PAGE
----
3D printing is a form of additive manufacturing technology where a three dimensional object is created by laying down successive layers of material. It is also known as rapid prototyping, is a mechanized method whereby 3D objects are quickly made on a reasonably sized machine connected to a computer containing blueprints for the object. The 3D printing concept of custom manufacturing is exciting to nearly everyone. This revolutionary method for creating 3D models with the use of inkjet technology saves time and cost by eliminating the need to design; print and glue together separate model parts. Now, you can create a complete model in a single process using 3D printing. The basic principles include materials cartridges, flexibility of output, and translation of code into a visible pattern.
3D Printers are machines that produce physical 3D models from digital data by printing layer by layer. It can make physical models of objects either designed with a CAD program or scanned with a 3D Scanner. It is used in a variety of industries including jewelry, footwear, industrial design, architecture, engineering and construction, automotive, aerospace, dental and medical industries, education and consumer products.
Stereo lithographic 3D printers (known as SLAs or stereo lithography apparatus) position a perforated platform just below the surface of a vat of liquid photo curable polymer. A UV laser beam then traces the first slice of an object on the surface of this liquid, causing a very thin layer of photopolymer to harden. The perforated platform is then lowered very slightly and another slice is traced out and hardened by the laser. Another slice is then created, and then another, until a complete object has been printed and can be removed from the vat of photopolymer, drained of excess liquid, and cured.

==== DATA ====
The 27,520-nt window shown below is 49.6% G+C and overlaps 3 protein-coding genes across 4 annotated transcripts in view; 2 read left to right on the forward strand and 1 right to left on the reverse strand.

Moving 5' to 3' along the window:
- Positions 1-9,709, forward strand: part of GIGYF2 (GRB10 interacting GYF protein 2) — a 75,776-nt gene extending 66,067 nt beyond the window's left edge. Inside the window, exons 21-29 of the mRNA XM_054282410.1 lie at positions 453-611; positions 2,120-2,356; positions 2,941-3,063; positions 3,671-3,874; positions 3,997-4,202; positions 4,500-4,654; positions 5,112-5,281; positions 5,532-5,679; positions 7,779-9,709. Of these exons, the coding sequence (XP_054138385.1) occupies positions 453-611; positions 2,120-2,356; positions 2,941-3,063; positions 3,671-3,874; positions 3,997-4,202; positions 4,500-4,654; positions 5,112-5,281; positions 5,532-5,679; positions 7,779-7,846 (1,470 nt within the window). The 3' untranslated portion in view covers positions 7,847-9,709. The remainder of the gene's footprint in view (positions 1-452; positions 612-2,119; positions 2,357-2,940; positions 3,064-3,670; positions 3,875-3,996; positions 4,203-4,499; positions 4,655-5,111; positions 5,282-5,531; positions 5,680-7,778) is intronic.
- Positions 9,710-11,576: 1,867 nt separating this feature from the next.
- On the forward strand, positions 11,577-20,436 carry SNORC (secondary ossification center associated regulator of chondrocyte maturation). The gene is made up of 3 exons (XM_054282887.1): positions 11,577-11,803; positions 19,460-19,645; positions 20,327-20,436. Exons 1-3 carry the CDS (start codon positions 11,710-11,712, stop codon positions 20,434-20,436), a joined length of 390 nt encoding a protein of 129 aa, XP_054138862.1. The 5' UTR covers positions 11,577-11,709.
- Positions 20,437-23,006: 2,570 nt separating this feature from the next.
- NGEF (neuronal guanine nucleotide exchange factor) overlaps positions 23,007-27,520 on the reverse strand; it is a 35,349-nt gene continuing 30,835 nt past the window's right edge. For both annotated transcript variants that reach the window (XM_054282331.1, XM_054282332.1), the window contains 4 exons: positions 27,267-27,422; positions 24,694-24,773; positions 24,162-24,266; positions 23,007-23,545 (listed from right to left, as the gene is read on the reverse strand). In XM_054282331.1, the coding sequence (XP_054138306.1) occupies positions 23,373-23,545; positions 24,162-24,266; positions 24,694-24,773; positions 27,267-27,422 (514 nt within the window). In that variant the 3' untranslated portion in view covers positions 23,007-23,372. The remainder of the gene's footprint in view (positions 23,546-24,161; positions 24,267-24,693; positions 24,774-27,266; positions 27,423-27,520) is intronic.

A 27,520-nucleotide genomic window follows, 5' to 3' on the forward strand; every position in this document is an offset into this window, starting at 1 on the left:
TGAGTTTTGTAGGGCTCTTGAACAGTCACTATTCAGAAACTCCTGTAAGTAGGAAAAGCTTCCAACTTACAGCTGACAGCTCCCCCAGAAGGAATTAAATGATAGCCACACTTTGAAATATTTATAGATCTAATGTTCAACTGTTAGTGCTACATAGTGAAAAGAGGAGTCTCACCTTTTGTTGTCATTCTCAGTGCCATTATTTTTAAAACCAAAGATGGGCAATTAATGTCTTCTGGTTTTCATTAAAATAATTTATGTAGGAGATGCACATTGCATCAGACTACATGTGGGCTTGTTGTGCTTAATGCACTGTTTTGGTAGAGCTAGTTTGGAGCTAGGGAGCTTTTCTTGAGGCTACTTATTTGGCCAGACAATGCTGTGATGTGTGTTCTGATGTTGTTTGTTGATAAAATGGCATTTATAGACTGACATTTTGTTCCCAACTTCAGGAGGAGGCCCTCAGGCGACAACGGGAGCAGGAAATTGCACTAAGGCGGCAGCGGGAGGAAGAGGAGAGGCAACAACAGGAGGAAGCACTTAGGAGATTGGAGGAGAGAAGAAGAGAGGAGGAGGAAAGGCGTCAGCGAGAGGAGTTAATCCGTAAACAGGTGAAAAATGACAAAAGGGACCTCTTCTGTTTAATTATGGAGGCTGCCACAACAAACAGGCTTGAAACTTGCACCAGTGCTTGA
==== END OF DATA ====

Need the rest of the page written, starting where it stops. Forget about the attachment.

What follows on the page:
Fused deposition modeling - Here a hot thermoplastic is extruded from a temperature-controlled print head to produce fairly robust objects to a high degree of accuracy.
The model to be manufactured is built up a layer at a time. A layer of powder is automatically deposited in the model tray. The print head then applies resin in the shape of the model. The layer dries solid almost immediately. The model tray then moves down the distance of a layer and another layer of power is deposited in position, in the model tray. The print head again applies resin in the shape of the model, binding it to the first layer. This sequence occurs one layer at a time until the model is complete.
The algorithm used in the Inkjet 3-D Printing is depicted in the figure mentioned below.
The workflow can be easily understood with the help of the flowchart given below.
A 3-D prototype of a desired object is created in three basic steps and these steps are:
The 3D printer runs automatically, depositing materials at layers ~.003? thick. This is roughly the thickness of a human hair or sheet of paper. The time it takes to print a given object depends primarily on the height of the design, but most designs take a minimum of several hours. The average cost for printing a full color prototype is somewhere between 50 - 100 $.
3D printing has a bright future, not least in rapid prototyping (where its impact is already highly significant), but also in medicine the arts, and outer space. Desktop 3D printers for the home are already a reality if you are prepared to pay for one and/or build one yourself.
3D printers capable of outputting in color and multiple materials also exist and will continue to improve to a point where functional products will be able to be output. As devices that will provide a solid bridge between cyberspace and the physical world, and as an important manifestation of the Second Digital Revolution , 3D printing is therefore likely to play some part in all of our futures.